The 4 Answers Response Leaders Know Before Everyone Else?

FREE Email Course

  • 4 Days
  • 4 Emails
  • Instant Leadership Improvement


Sign up to keep up, today!


Powered by ConvertKit

29 December 2007

Eat Your Vegetables

It has been inferred by some around me in passing conversation that I can, on occasion, tend to make an ordinary story into a teaching point of monumental proportions. I'm not sure I can wiggle out of that label this time. To me, the thought of me missing an opportunity to dispense a lesson to my kids is like, well, a duck passing up an opportunity to eat a June bug. Not gonna happen.

For example, before Christmas we were all in pursuit of an Ethan-with-Santa
picture at a fancy hotel. Instead of parking where most sensible people park, I chose to park in an adjacent, further away but mostly empty parking garage. FIFO (First In First Out, baby!) was the plan.

After I parked, Emily noticed the numbered spaces and suggested we park in the parking space that was numbered the same as our house number so that we could remember where we parked. Oh that Emily the Pre-Planner! Never mind that we were one vehicle out of maybe only 20 spread out over probably 1000 empty spaces. Nonetheless, I played along. While Tonya and Ethan loitered a few spaces away, I let Emily hop into my lap and we turned it into a brief driving lesson to drive from 1 empty space to another empty space that shared our house number, perhaps 12 feet away. To aid Emily's vision, I rolled the window down just in time to hear my bride warn Ethan "Beware Ethan, with your Daddy, everything has to turn into a 15 hour lesson". I plead guilty, except I am getting better at the lessons not taking quite 15 hours.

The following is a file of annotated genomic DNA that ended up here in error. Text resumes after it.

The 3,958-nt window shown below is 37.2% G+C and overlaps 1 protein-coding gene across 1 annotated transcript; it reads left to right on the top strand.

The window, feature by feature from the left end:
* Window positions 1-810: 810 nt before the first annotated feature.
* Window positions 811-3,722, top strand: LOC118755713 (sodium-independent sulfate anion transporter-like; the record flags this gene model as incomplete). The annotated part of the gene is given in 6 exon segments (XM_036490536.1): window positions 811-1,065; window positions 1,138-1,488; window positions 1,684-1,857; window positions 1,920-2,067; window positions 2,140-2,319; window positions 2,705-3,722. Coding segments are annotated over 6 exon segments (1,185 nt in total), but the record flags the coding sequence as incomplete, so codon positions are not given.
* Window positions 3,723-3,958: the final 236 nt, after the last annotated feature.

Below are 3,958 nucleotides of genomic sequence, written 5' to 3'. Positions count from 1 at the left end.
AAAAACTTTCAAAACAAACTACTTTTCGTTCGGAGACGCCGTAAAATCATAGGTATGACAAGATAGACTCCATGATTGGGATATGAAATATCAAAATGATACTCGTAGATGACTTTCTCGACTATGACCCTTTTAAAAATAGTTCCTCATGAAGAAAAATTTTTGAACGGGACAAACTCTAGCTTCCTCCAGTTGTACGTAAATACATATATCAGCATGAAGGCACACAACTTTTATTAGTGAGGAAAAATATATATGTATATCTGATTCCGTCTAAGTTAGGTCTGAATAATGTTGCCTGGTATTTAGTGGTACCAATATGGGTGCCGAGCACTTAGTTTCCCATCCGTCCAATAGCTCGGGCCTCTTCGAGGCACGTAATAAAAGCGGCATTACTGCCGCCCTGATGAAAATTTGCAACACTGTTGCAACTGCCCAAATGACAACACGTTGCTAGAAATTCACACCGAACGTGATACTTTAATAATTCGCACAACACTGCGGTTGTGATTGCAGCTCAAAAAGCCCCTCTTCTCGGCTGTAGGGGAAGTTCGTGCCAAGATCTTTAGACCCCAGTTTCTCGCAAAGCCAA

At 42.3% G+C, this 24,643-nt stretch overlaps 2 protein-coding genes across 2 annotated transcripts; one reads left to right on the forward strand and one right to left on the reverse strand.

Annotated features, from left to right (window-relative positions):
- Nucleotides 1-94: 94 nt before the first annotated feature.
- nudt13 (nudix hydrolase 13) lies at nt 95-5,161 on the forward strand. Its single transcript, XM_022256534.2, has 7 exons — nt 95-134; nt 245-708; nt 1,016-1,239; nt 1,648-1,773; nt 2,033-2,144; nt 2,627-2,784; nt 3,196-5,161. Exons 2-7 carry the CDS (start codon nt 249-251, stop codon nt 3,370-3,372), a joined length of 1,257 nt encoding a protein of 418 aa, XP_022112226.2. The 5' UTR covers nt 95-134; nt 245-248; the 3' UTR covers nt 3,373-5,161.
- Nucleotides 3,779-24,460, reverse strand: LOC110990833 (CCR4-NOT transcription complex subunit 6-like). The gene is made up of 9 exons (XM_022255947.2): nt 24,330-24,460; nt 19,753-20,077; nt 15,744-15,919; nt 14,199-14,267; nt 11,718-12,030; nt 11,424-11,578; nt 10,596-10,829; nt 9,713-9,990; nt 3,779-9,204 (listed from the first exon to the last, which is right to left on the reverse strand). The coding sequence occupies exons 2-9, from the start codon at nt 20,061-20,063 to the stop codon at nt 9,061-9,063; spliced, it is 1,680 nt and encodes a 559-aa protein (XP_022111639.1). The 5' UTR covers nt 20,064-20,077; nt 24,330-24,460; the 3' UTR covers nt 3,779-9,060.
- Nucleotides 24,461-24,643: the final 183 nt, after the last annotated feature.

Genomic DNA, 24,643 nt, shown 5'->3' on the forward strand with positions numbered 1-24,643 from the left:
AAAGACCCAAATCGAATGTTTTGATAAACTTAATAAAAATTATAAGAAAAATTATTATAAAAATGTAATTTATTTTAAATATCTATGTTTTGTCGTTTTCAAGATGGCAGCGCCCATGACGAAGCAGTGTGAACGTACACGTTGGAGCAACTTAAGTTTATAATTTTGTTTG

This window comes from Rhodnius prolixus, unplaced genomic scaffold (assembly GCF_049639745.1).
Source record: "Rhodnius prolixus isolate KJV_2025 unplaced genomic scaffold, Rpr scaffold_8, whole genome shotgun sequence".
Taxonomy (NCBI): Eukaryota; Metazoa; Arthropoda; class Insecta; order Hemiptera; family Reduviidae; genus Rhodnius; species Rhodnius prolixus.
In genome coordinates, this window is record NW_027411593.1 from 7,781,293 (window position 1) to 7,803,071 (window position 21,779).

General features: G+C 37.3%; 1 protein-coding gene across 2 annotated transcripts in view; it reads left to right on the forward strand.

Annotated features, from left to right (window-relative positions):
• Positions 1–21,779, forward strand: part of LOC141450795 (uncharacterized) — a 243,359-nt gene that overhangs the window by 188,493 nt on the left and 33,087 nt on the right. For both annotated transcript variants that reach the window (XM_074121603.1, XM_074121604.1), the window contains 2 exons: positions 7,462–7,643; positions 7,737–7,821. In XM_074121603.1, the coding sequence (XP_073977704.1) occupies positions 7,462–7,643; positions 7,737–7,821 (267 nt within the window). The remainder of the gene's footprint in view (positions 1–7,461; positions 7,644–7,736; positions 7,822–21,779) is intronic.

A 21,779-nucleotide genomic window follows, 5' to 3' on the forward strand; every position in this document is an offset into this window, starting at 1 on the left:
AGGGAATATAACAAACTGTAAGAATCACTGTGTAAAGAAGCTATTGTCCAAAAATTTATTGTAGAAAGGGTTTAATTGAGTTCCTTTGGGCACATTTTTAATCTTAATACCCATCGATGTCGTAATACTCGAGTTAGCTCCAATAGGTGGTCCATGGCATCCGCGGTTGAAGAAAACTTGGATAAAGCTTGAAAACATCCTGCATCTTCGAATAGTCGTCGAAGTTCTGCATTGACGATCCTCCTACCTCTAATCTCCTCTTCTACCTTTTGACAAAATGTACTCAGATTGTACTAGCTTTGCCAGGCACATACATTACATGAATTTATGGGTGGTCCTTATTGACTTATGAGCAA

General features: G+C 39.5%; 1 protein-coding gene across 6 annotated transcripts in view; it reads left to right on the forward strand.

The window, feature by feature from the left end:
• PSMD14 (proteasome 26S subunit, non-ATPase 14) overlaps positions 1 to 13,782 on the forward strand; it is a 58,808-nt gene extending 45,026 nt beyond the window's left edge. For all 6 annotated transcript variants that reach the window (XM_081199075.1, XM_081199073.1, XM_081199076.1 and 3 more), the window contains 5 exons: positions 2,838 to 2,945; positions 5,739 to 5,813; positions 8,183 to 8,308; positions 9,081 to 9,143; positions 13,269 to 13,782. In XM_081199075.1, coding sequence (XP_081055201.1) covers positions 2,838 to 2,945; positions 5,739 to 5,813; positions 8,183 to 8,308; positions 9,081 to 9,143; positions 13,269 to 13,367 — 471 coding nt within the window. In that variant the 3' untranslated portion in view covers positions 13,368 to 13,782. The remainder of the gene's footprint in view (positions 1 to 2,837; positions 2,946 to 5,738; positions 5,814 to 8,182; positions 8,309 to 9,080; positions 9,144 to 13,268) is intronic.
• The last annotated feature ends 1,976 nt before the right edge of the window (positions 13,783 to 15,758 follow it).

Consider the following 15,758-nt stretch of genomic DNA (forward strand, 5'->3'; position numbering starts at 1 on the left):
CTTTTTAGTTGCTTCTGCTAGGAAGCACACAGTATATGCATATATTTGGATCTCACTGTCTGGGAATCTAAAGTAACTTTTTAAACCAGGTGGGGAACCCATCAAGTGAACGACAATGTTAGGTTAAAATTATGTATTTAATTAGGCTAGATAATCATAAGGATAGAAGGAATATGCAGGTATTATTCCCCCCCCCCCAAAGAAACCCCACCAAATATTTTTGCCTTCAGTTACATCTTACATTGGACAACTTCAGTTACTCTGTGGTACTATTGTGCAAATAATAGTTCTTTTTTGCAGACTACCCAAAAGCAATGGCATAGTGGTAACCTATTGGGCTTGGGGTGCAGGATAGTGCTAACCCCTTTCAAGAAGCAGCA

So later, as is a conditioned response, I found a reason - and I can always find a reason by the way - to dive into a safety 'talk' about several traffic accidents I investigated in a previous life where people turned their steering wheel while they were waiting to turn. In each instance, they were rear ended, which instead of knocking the vehicle straight ahead, it knocked them in the direction of their wheels, which was sideways into oncoming traffic. The result was usually a terrible, terrible accident. One of the stories that didn't end in a fatality ended with one of the accident victims becoming a vegetable due to their injuries.

"A Vegetable?" shrieked Emily. "What kind of Vegetable?" My story, woven together with stories from my past, current examples and future warnings and admonishments was single-handedly obliterated by my use of a word that Emily found humor in because she did not understand it in the context of my story. And of course, whether she meant to or not, a humorous response can also be like a life raft being dropped into a person drowning in a turbulent ocean full of lectures and lessons. Hmmm....come to think of it, that is exactly what she was doing.

And therein lies one of the pleasantries of a free society. We get to tune in to the lessons we like, such as how to drive a truck, yet we can tune out of a conversation that begins to bore us, like hearing about the tragedy of compression trauma. Imagine that. Yet we all do the same things as supposedly adult learners. We only retain a paltry 25% of what we are taught. So if my calculations are right, the takeaway from today's post will look something like this:

...Ethan was Santa this year....I make my family walk great distances from our house because I am too cheap and impatient to park close to the action....it took 15 hours to teach Emily how to park my truck....don't turn your wheels until it is time to turn, otherwise you'll turn into a vegetable...in which Emily thinks vegetables are funny and ...... now, what were we talking about again?


No comments: